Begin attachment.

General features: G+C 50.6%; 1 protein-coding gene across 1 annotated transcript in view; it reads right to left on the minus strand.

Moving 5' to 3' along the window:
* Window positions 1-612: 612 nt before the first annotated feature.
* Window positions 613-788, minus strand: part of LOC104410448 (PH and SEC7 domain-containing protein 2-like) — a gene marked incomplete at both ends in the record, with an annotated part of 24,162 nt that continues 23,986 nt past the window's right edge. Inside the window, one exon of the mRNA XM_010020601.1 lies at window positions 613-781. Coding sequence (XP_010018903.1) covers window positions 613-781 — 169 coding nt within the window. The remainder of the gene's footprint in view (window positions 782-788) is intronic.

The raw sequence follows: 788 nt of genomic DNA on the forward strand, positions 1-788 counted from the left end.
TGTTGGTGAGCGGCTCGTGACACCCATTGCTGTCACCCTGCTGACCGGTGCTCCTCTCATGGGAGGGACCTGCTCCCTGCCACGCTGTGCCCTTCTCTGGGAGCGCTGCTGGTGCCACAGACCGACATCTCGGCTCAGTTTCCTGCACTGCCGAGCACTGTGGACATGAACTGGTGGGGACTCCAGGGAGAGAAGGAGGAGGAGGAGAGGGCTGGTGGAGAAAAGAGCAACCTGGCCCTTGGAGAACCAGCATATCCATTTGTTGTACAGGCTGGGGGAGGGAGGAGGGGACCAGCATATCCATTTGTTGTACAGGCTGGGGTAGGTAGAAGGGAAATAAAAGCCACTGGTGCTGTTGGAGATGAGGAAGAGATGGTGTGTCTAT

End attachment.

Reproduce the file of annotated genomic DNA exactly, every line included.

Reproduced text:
General features: G+C 50.6%; 1 protein-coding gene across 1 annotated transcript in view; it reads right to left on the minus strand.

Moving 5' to 3' along the window:
* Window positions 1-612: 612 nt before the first annotated feature.
* Window positions 613-788, minus strand: part of LOC104410448 (PH and SEC7 domain-containing protein 2-like) — a gene marked incomplete at both ends in the record, with an annotated part of 24,162 nt that continues 23,986 nt past the window's right edge. Inside the window, one exon of the mRNA XM_010020601.1 lies at window positions 613-781. Coding sequence (XP_010018903.1) covers window positions 613-781 — 169 coding nt within the window. The remainder of the gene's footprint in view (window positions 782-788) is intronic.

The raw sequence follows: 788 nt of genomic DNA on the forward strand, positions 1-788 counted from the left end.
TGTTGGTGAGCGGCTCGTGACACCCATTGCTGTCACCCTGCTGACCGGTGCTCCTCTCATGGGAGGGACCTGCTCCCTGCCACGCTGTGCCCTTCTCTGGGAGCGCTGCTGGTGCCACAGACCGACATCTCGGCTCAGTTTCCTGCACTGCCGAGCACTGTGGACATGAACTGGTGGGGACTCCAGGGAGAGAAGGAGGAGGAGGAGAGGGCTGGTGGAGAAAAGAGCAACCTGGCCCTTGGAGAACCAGCATATCCATTTGTTGTACAGGCTGGGGGAGGGAGGAGGGGACCAGCATATCCATTTGTTGTACAGGCTGGGGTAGGTAGAAGGGAAATAAAAGCCACTGGTGCTGTTGGAGATGAGGAAGAGATGGTGTGTCTAT